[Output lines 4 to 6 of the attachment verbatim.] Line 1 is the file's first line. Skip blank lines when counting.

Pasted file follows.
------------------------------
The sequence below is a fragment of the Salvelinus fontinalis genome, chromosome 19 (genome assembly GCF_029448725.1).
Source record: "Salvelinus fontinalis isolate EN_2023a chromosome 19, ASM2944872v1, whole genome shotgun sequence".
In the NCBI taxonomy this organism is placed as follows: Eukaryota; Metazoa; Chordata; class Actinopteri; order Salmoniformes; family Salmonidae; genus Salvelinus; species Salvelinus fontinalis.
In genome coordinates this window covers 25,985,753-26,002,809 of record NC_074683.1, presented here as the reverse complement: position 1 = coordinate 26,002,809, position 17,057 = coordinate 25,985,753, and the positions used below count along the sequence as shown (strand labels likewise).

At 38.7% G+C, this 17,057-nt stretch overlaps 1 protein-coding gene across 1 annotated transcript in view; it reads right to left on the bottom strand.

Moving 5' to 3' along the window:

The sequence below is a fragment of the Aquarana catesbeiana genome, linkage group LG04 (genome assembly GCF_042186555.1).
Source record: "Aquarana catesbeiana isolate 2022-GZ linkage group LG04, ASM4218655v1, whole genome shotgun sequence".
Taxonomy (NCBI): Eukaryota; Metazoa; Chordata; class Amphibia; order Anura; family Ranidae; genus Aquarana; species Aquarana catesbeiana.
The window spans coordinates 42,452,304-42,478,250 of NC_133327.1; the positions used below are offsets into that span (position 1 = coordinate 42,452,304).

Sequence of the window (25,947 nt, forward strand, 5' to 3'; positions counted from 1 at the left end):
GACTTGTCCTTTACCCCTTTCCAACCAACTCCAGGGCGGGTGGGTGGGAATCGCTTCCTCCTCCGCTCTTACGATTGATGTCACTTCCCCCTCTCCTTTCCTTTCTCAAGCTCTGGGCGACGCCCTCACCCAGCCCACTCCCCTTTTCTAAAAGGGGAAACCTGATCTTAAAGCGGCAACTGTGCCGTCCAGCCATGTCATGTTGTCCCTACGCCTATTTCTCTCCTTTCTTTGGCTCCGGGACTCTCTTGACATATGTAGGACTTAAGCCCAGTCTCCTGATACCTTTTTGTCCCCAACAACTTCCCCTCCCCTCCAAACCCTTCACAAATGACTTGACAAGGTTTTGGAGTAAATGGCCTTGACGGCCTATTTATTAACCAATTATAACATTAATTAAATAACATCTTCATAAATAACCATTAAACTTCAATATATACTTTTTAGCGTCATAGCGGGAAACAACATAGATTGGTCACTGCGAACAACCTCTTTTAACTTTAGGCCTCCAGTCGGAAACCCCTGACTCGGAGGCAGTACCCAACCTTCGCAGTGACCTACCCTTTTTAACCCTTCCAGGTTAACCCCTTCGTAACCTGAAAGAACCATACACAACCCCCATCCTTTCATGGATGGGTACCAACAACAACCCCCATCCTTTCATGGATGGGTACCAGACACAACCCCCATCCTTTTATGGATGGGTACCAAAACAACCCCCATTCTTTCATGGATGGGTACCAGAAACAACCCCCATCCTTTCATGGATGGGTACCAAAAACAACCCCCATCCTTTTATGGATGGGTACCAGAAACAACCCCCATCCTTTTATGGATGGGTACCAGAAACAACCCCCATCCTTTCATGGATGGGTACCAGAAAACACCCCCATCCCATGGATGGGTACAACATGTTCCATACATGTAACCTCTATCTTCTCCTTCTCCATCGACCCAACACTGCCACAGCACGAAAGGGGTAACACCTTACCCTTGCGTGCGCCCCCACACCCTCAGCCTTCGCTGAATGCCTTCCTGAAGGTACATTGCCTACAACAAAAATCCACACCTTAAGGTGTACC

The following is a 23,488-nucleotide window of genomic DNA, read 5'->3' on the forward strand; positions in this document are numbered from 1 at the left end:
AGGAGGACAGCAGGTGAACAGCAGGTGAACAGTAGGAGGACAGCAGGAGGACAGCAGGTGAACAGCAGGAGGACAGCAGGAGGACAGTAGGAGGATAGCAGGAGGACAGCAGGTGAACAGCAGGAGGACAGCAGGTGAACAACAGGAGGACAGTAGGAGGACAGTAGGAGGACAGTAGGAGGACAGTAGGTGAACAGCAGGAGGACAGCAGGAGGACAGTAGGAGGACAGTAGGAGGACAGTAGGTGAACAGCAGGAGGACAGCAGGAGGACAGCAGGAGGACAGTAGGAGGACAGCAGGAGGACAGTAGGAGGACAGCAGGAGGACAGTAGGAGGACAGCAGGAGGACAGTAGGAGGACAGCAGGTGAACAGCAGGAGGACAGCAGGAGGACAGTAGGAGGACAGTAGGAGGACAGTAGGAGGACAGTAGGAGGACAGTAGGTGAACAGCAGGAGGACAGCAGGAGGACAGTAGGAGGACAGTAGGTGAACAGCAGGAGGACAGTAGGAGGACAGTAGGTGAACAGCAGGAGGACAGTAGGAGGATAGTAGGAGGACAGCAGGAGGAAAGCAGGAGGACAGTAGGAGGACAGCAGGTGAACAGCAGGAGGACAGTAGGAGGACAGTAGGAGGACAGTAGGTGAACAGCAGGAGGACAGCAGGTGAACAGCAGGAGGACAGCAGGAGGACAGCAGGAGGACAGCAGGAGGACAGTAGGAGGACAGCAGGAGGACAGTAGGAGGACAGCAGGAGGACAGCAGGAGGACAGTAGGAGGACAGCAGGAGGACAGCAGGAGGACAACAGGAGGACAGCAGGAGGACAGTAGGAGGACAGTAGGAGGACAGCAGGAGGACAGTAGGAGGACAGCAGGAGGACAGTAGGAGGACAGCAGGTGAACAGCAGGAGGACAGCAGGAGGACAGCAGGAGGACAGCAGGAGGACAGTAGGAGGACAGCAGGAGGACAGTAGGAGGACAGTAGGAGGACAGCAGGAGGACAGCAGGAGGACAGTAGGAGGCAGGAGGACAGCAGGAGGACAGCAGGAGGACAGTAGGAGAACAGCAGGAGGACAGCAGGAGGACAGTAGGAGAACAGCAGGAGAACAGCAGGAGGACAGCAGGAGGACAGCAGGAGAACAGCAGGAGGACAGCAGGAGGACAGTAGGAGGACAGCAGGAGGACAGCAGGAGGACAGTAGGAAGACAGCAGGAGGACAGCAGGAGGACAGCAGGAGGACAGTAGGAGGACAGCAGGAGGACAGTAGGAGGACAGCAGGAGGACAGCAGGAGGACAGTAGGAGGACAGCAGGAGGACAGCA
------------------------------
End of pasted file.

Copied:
In genome coordinates this window covers 25,985,753-26,002,809 of record NC_074683.1, presented here as the reverse complement: position 1 = coordinate 26,002,809, position 17,057 = coordinate 25,985,753, and the positions used below count along the sequence as shown (strand labels likewise).

At 38.7% G+C, this 17,057-nt stretch overlaps 1 protein-coding gene across 1 annotated transcript in view; it reads right to left on the bottom strand.

Moving 5' to 3' along the window: